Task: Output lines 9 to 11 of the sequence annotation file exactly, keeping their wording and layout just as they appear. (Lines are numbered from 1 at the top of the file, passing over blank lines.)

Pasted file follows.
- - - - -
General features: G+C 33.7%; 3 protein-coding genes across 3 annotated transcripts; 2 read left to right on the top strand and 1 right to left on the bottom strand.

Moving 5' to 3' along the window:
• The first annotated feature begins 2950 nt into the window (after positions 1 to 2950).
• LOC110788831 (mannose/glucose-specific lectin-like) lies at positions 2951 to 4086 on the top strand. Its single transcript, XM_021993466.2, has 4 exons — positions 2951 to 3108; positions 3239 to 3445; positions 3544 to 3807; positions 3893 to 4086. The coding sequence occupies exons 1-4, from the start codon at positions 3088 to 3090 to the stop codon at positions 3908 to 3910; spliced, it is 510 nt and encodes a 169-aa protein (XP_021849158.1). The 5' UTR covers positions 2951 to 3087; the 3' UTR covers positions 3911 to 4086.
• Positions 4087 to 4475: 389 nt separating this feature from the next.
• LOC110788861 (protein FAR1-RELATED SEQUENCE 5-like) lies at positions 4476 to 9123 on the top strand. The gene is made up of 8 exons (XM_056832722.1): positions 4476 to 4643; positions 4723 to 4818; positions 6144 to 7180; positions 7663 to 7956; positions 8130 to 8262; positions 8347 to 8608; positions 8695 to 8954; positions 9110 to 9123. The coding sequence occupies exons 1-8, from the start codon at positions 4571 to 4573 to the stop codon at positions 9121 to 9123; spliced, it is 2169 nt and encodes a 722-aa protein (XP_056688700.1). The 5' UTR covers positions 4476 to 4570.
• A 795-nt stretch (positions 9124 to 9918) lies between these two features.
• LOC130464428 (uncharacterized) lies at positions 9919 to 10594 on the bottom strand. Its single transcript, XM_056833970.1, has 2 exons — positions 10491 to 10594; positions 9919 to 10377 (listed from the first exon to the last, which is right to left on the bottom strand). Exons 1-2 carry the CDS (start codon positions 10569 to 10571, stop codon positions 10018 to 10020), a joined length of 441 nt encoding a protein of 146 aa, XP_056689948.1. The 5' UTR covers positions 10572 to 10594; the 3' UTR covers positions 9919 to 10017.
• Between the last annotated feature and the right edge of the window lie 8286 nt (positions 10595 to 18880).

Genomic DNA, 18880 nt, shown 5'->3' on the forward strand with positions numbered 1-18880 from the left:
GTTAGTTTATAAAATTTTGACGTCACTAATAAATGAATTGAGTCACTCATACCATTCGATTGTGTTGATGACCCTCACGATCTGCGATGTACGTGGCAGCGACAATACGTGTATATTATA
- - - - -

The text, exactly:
• Between the last annotated feature and the right edge of the window lie 8286 nt (positions 10595 to 18880).

Genomic DNA, 18880 nt, shown 5'->3' on the forward strand with positions numbered 1-18880 from the left:
GTTAGTTTATAAAATTTTGACGTCACTAATAAATGAATTGAGTCACTCATACCATTCGATTGTGTTGATGACCCTCACGATCTGCGATGTACGTGGCAGCGACAATACGTGTATATTATA